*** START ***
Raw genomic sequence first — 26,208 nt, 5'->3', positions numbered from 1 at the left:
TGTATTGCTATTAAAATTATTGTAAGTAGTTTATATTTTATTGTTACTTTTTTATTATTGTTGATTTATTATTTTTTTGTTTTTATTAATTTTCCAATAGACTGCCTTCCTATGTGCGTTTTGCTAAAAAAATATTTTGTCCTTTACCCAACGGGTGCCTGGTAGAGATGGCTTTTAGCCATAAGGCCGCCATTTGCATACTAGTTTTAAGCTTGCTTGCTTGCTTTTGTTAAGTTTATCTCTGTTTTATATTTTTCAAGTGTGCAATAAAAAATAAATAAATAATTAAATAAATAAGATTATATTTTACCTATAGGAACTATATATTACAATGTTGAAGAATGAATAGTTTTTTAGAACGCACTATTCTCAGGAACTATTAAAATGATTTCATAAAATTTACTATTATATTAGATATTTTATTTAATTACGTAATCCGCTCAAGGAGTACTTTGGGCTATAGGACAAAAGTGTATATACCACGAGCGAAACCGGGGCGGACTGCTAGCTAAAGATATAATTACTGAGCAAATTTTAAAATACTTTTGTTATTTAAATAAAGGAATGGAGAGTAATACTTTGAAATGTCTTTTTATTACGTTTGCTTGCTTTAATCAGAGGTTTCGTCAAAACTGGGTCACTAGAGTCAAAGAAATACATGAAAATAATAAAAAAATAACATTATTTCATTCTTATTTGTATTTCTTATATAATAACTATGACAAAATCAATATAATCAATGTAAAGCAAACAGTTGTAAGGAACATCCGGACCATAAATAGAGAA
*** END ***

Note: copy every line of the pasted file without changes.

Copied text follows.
Raw genomic sequence first — 26,208 nt, 5'->3', positions numbered from 1 at the left:
TGTATTGCTATTAAAATTATTGTAAGTAGTTTATATTTTATTGTTACTTTTTTATTATTGTTGATTTATTATTTTTTTGTTTTTATTAATTTTCCAATAGACTGCCTTCCTATGTGCGTTTTGCTAAAAAAATATTTTGTCCTTTACCCAACGGGTGCCTGGTAGAGATGGCTTTTAGCCATAAGGCCGCCATTTGCATACTAGTTTTAAGCTTGCTTGCTTGCTTTTGTTAAGTTTATCTCTGTTTTATATTTTTCAAGTGTGCAATAAAAAATAAATAAATAATTAAATAAATAAGATTATATTTTACCTATAGGAACTATATATTACAATGTTGAAGAATGAATAGTTTTTTAGAACGCACTATTCTCAGGAACTATTAAAATGATTTCATAAAATTTACTATTATATTAGATATTTTATTTAATTACGTAATCCGCTCAAGGAGTACTTTGGGCTATAGGACAAAAGTGTATATACCACGAGCGAAACCGGGGCGGACTGCTAGCTAAAGATATAATTACTGAGCAAATTTTAAAATACTTTTGTTATTTAAATAAAGGAATGGAGAGTAATACTTTGAAATGTCTTTTTATTACGTTTGCTTGCTTTAATCAGAGGTTTCGTCAAAACTGGGTCACTAGAGTCAAAGAAATACATGAAAATAATAAAAAAATAACATTATTTCATTCTTATTTGTATTTCTTATATAATAACTATGACAAAATCAATATAATCAATGTAAAGCAAACAGTTGTAAGGAACATCCGGACCATAAATAGAGAA